ifempty

Rotate the log file even if it is empty, overriding the notifempty option (ifempty is the default).

include file_or_directory

Reads the file given as an argument as if it was included inline where the include directive appears. If a directory is given, most of the files in that directory are read in alphabetic order before processing of the including file continues. The only files which are ignored are files which are not regular files (such as directories and named pipes) and files whose names end with one of the taboo extensions, as specified by the tabooext directive.

mail address

When a log is rotated out of existence, it is mailed to address. If no mail should be generated by a particular log, the nomail directive may be used.

mailfirst

When using the mail command, mail the just-rotated file, instead of the about-to-expire file.

maillast

When using the mail command, mail the about-to-expire file, instead of the just-rotated file (this is the default).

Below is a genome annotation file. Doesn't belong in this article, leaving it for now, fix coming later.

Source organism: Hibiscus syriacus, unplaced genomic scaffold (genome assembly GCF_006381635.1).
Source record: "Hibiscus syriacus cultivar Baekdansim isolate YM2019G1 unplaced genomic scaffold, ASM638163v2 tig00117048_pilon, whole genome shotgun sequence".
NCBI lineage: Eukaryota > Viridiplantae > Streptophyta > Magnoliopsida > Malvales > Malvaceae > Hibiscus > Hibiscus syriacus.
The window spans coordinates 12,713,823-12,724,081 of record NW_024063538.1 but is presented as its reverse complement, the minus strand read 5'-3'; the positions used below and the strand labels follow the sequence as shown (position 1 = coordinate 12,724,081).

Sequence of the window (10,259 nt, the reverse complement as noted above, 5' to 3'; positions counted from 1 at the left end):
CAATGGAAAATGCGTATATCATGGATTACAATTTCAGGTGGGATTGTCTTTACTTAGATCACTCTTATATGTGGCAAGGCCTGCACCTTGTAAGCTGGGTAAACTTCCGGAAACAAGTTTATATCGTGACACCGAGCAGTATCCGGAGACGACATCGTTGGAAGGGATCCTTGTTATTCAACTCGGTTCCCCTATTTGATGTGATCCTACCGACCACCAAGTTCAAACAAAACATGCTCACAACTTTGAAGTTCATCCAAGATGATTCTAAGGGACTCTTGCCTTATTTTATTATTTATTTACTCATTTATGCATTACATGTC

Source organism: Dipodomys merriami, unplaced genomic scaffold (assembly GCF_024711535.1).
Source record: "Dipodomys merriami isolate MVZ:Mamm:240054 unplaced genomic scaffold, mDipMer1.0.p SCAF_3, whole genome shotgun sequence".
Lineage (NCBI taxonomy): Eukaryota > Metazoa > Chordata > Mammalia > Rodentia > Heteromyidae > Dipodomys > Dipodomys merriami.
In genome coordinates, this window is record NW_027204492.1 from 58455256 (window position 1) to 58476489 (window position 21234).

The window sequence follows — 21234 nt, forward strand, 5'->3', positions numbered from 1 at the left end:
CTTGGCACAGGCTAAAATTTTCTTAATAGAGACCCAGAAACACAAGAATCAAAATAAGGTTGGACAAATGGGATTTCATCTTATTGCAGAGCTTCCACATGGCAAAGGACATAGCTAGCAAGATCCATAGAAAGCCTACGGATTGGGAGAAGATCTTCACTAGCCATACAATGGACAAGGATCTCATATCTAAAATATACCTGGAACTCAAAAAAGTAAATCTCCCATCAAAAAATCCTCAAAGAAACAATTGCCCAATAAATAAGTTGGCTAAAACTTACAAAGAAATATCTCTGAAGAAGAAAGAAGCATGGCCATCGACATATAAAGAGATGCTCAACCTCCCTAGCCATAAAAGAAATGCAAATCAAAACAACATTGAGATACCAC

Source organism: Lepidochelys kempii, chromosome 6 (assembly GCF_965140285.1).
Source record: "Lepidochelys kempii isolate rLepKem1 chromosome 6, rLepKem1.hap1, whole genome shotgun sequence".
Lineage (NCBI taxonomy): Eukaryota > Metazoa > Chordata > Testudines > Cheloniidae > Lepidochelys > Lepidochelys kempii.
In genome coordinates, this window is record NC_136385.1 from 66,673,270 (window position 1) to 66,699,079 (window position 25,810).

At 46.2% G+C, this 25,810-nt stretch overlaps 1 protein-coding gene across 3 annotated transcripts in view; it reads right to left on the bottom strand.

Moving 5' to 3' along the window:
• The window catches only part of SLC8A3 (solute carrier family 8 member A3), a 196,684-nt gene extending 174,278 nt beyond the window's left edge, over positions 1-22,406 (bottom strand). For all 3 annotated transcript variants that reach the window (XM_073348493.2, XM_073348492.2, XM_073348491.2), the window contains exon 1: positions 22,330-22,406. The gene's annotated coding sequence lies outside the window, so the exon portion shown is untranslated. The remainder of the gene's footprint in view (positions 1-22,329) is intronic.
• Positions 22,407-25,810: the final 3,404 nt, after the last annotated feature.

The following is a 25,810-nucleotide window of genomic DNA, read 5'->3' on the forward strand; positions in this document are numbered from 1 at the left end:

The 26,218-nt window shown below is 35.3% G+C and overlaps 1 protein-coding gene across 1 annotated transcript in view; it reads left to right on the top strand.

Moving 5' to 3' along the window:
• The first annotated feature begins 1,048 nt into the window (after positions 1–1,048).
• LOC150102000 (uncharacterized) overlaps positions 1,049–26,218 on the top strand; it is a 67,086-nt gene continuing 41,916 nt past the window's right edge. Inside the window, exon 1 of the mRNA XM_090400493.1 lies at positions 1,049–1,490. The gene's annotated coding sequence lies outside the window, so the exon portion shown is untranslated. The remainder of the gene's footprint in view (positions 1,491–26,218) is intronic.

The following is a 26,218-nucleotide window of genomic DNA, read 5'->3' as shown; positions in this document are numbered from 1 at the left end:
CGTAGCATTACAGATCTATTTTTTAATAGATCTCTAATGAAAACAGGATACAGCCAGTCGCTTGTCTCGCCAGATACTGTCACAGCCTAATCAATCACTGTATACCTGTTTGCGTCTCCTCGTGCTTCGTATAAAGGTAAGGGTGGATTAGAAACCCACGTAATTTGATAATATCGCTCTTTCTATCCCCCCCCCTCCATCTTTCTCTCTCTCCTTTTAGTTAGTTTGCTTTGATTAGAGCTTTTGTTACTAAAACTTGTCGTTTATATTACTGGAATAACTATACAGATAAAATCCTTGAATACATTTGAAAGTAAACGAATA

maxage count

Remove rotated logs older than <count> days. The age is only checked if the logfile is to be rotated. The files are mailed to the configured address if maillast and mail are configured.

maxsize size

Log files are rotated when they grow bigger than size bytes even before the additionally specified time interval (daily, weekly, monthly, or yearly). The related size option is similar except that it is mutually exclusive with the time interval options, and it causes log files to be rotated without regard for the last rotation time. When maxsize is used, both the size and timestamp of a log file are considered.

minsize size

Log files are rotated when they grow bigger than size bytes, but not before the additionally specified time interval (daily, weekly, monthly, or yearly). The related size option is similar except that it is mutually exclusive with the time interval options, and it causes log files to be rotated without regard for the last rotation time. When minsize is used, both the size and timestamp of a log file are considered.

missingok

If the log file is missing, go on to the next one without issuing an error message. See also nomissingok.

monthly

Log files are rotated the first time logrotate is run in a month (this is normally on the first day of the month).

nocompress